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Oscar De La Hoya

Still The Champion

De La Hoya has continued his highly successful boxing career. In June 2001, he got his fifth title when he defeated Javier Castillejo in a 12-round unanimous decision to win the WBC Super Welterweight crown. De La Hoya had bulked up to 154 pounds for the match—unfamiliar territory for him—and even he admitted, "I have a lot of room for improvement" after the match. The win did put him in exclusive company, making him one of only three boxers to win five championships in five weight classes.

Oscar De La Hoya has sometimes been accused of forgetting his roots, of turning his back on his community. He has moved out of Los Angeles, to a house he designed himself in the mountain resort of Montebello, California. He also has a mansion in Bel Air. And with $110 million in earnings, he certainly leads a different lifestyle from the one he grew up in. But he continues to take a keen interest in his old community. Through the Oscar De La Hoya Foundation he sponsors Olympic hopefuls and provides educational sponsorships. And in 1997, he bought the Resurrection Gym where he used to train for $500,000. Renamed the Oscar De La Hoya Youth Boxing Center, it provides a place for students to go after school and, of course, a boxing program.

That is why it stung him when rival boxer Fernando Vargas accused De La Hoya of selling out, of turning his back on his barrio beginnings and of going soft. In September 2002 the two boxers met, and De La Hoya found his 11th round technical knockout of Vargas deeply satisfying. "He got under my skin, but I let my fists do the talking," said De La Hoya after the match.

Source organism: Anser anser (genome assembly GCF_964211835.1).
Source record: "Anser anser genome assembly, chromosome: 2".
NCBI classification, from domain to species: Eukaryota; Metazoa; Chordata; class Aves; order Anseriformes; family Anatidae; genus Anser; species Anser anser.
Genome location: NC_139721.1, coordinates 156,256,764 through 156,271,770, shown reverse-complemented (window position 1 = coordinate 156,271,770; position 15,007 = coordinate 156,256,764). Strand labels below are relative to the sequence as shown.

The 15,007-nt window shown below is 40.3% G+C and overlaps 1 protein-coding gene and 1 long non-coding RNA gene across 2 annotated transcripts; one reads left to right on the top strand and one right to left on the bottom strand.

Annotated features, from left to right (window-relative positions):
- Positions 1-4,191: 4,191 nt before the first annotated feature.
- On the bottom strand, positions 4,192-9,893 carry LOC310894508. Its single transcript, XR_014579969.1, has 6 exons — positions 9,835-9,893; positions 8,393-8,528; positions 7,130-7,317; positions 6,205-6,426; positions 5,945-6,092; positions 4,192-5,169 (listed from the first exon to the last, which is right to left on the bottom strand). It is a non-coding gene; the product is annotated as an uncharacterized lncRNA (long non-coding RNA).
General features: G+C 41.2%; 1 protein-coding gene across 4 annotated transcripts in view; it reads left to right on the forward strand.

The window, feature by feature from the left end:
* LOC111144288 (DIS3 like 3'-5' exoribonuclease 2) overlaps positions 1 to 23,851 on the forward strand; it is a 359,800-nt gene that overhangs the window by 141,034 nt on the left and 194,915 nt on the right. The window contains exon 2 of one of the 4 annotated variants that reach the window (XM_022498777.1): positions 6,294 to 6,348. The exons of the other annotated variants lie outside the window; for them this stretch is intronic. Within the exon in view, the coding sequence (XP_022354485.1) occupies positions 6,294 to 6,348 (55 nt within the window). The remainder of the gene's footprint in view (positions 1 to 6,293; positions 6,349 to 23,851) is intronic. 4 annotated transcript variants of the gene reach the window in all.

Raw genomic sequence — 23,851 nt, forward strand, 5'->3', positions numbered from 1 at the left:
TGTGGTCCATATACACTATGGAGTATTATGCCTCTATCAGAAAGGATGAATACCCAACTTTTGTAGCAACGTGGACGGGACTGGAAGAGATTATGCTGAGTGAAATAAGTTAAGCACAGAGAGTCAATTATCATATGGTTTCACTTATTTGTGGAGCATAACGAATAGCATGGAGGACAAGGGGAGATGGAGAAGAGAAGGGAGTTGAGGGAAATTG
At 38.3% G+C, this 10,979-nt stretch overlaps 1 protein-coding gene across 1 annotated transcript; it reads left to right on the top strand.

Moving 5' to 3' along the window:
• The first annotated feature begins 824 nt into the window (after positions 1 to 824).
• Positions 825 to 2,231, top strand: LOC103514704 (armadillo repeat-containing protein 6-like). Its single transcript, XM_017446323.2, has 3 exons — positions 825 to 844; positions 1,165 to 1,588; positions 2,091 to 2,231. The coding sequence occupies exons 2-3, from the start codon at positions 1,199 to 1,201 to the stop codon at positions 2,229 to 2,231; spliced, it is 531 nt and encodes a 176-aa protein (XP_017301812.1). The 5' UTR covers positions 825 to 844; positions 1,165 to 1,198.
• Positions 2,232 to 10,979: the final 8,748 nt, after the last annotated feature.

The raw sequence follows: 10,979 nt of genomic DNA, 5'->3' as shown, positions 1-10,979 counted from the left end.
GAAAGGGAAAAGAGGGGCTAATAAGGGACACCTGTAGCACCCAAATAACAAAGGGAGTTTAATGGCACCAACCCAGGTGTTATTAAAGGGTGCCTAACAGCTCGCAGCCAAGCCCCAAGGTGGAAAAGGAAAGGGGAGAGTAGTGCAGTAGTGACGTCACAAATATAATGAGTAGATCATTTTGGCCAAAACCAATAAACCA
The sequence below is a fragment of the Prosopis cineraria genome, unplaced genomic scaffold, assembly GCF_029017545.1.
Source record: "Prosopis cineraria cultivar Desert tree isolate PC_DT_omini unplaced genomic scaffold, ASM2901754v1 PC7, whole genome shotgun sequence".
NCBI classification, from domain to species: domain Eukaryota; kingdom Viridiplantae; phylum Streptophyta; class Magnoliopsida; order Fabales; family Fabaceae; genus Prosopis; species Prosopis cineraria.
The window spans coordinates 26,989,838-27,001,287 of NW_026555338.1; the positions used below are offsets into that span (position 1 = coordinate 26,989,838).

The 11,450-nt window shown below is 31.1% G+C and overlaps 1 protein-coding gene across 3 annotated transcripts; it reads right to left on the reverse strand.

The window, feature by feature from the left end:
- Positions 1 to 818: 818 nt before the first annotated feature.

De La Hoya's long-term goal is to win titles in seven weight classes, and he is well on his way. And many have noticed his skill. In May 2002 Sports Illustrated asked George Foreman who he thought was the best fighter in the world. "Oscar De La Hoya," he replied. "And we haven't seen the best of him yet."

A Little Bit of Tarnish on the Gold

Oscar De La Hoya's looks, charm, and "good guy" reputation have garnered him lucrative endorsement contracts and favorable press attention. But in the area of personnel, this has been tempered with harsh criticism of his ruthlessness. De La Hoya has gone through a string of managers and trainers, starting with the well-respected Shelly Finkel, who had also managed Evander Holyfield. Brought in to help usher De La Hoya into pro boxing, Finkel had invested a great deal of money into the youth, even paying for his mother's chemotherapy and later her funeral. "But after Oscar kept the promise he'd made to his mother and won the 1992 gold medal, becoming the most marketable face boxing had seen in more than a decade, he signed with little-known managers Robert Mittelman and Steve Nelson. Finkel still hasn't gotten over it," wrote Sports Illustrated reporter S.L. Price.

Mittelman and Nelson didn't fare much better. In December of 1993, he broke with them "in an abrupt and muddled bid to seize 'full control' of his career," wrote another Sports Illustrated reporter. That same year, De La Hoya brought on Mike Hernandez as his business manager. In 1999, De La Hoya fired him, and accused him of skimming. Hernandez in turn has sued Oscar for breach of contract and defamation.

In 2001, De La Hoya himself turned to the courts to end his longtime association with promoter Bob Arum, claiming that he had been badly promoted. He also began telling reporters that he had been badly trained by such well-respected names as Gil Clancy and Emanuel Steward. Few would dispute De La Hoya's natural talent, but there are some who wish he would remember the help he has received along the way.

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